Titanfall 2 takes what works with the original and builds on it. The same addicting momentum-based movement system is back and it’s still fun to use. Built on top of this is a campaign that, while not the most original, manages to create a relationship that feels genuine with a unique mission structure that embraces the movement system to create unique gameplay scenarios. Then you have the multiplayer that may not have as many weapons as some other games, and a few maps that don’t play to the game’s strength, but still manages to produce hours of fun. Titanfall 2 breathes new life into the concept and has solidified it as a franchise. Now, let’s all standby for titanfall.

Review Date
Reviewed Item
Titanfall 2

  • Edonus

    These reviews are encouraging but being a Titanfall veteran what I played in the test pushed me away. If what these reviews are saying is true Respawn needs to give a MP demo or trial. I;m sorry the gaming media has just been to full o crap to take their reviews as enough to go by.

    • Datguy

      Well there was an open beta i think, though it was only restricted to consoles i believe.

      • Edonus

        I played that and sad to say that is what pushed me away from getting the game day one. If I never played what they put out there I would have bought this game based just on how great Titanfall 1 was.

        I hate judging games on something like that but it is all i have to go by. You cant really trust review sites anymore. Its funny how I have read Titanfall 2 has a campaign that can be beaten in 6 hours and it is getting 9’s across the board but other games have been destroyed for short campaigns.

        • Datguy

          Eh… I know what you mean by games having been “destroyed” but that’s never really been the case for an fps. Fps’s don’t really need to worry about campaigns as much if that’s not their focus, they’re generally for the multiplayer aspect and they add the campaign to try and reach a bigger audience but no one buys an fps for the campaign. Sure there’s the odd fps that are meant for their campaign such as Killzone or Borderlands (not sure if borderlands is in the same category) but they’re not the norm. Fps’s these days are rated based on their multiplayer innovation. I’ve never played a Titanfall to really say anything critical about the game but I know for a fact that it was the campaign trailer that hooked me rather than the multiplayer trailers for Titanfall 2.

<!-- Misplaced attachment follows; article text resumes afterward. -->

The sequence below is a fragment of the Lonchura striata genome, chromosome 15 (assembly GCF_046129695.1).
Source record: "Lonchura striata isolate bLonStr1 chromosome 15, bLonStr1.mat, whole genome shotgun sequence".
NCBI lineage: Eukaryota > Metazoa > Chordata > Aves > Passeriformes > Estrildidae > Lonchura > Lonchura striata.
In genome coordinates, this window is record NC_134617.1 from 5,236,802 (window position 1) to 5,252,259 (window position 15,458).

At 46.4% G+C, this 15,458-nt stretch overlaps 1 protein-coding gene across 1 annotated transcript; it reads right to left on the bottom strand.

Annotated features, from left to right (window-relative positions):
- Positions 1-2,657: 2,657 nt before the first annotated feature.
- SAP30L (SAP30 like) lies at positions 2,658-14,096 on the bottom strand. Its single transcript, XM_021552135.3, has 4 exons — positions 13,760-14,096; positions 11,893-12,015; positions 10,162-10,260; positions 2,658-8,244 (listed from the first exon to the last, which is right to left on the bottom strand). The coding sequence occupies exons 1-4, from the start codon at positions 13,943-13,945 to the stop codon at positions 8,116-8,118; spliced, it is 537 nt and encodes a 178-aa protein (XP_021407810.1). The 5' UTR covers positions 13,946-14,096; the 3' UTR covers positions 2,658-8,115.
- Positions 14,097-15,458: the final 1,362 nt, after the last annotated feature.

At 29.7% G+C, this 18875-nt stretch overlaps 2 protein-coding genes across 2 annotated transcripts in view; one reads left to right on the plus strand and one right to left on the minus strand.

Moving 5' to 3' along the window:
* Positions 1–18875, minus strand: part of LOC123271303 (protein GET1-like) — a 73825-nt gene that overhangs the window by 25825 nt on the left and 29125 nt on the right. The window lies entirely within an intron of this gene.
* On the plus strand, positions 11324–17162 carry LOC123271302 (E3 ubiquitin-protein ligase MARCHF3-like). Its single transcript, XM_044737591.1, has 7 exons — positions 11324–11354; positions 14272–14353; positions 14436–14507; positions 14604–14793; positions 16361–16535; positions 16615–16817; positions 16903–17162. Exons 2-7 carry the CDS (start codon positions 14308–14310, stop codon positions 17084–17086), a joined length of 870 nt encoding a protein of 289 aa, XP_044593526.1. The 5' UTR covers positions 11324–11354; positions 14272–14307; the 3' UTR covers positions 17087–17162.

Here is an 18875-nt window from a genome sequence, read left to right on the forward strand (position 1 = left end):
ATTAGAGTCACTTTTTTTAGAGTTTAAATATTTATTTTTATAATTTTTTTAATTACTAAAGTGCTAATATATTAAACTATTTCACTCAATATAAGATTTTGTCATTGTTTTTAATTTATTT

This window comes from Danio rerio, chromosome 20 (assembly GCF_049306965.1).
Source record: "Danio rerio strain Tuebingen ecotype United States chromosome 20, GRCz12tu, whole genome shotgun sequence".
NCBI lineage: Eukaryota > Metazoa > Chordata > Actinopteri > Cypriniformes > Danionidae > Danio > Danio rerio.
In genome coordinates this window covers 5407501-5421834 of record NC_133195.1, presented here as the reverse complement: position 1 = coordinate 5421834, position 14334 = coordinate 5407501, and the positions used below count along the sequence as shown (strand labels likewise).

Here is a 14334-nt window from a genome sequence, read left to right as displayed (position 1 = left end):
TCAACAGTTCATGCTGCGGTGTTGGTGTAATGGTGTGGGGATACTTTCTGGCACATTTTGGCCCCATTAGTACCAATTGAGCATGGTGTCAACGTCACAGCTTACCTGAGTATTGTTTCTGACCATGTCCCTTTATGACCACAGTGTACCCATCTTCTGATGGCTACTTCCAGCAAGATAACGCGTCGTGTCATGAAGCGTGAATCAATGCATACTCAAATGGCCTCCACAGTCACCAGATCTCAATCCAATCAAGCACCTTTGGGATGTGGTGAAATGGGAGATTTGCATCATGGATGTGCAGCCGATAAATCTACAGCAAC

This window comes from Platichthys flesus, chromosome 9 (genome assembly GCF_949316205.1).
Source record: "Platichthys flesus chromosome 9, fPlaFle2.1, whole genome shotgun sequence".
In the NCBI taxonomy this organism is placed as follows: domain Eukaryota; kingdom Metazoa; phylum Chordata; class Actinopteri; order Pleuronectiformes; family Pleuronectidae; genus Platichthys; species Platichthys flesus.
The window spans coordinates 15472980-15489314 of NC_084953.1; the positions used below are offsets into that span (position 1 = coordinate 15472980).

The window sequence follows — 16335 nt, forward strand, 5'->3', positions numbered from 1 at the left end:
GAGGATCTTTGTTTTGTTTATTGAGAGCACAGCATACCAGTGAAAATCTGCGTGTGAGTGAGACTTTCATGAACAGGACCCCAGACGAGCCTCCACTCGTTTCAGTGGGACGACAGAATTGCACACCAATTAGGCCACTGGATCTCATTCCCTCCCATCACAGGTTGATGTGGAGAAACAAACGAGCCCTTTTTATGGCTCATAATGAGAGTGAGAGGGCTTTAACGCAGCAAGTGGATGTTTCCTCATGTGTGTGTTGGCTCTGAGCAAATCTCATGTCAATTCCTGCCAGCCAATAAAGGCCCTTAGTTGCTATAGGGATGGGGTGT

• Fakey Namey

      That’s right, can’t trust these people anymore. And did you take into account the fact that:


      All these so-called “reviews” are from a PRESS JUNKET where all these so-called “game journalists” get flown out to ranch for an ALL-EXPENSES-PAID-VACATION by EA. And there, they get to…

      TEST THE GAME ON A LAN!! And I’m just suppose to TRUST their BULLSHIT?!

  • Maxx Kilbride

    You really show your age when you say “Was there ever a game more hyped than Titanfall”

    I mean damn, do you remember HL2 at all? That game was the most hyped of all time…and unlike TF1, it delivered.

  • Captiosus

    I’m utterly baffled how this game is getting such high reviews when it clearly gutted almost every unique element from the first game and simply pushed toward the typical twitch shooter archetype instead. Yes, the first one had flaws but Respawn didn’t need to completely reinvent the wheel. The first game lacked maps, modes, and unlocks at the start and that – along with early gen performance issues, cross-gen issues, and Xbox/Windows exclusivity while the Xbox One was still reeling, commercially – was what doomed the first game. The core concept of the Titans and the Pilots was solid, the burn card system was enjoyable, the gameplay mechanics and added AI were stable and different than other shooters, and there were interesting elements like using the smart knife to hack turrets and enemy bot AI.

    Now it just feels like they copied elements from COD: Advanced Warfare, doubled their focus on pilots (but failed to make decent maps that are designed around the mobility Pilots have), and reduced the overall usefulness and frequency of Titans (which they admitted they did in earlier dev discussions). It feels bland, generic, just another COD type game in a sea of COD type games where COD still dominates the field and has it’s newest installment coming out a mere week after the release of Titanfall 2.

    The campaign was enjoyable, although not terribly difficult (even on master; bosses were the only real pain), but given the crowded release timing, I can’t recommend someone spend $60 on this versus buying COD or Battlefield.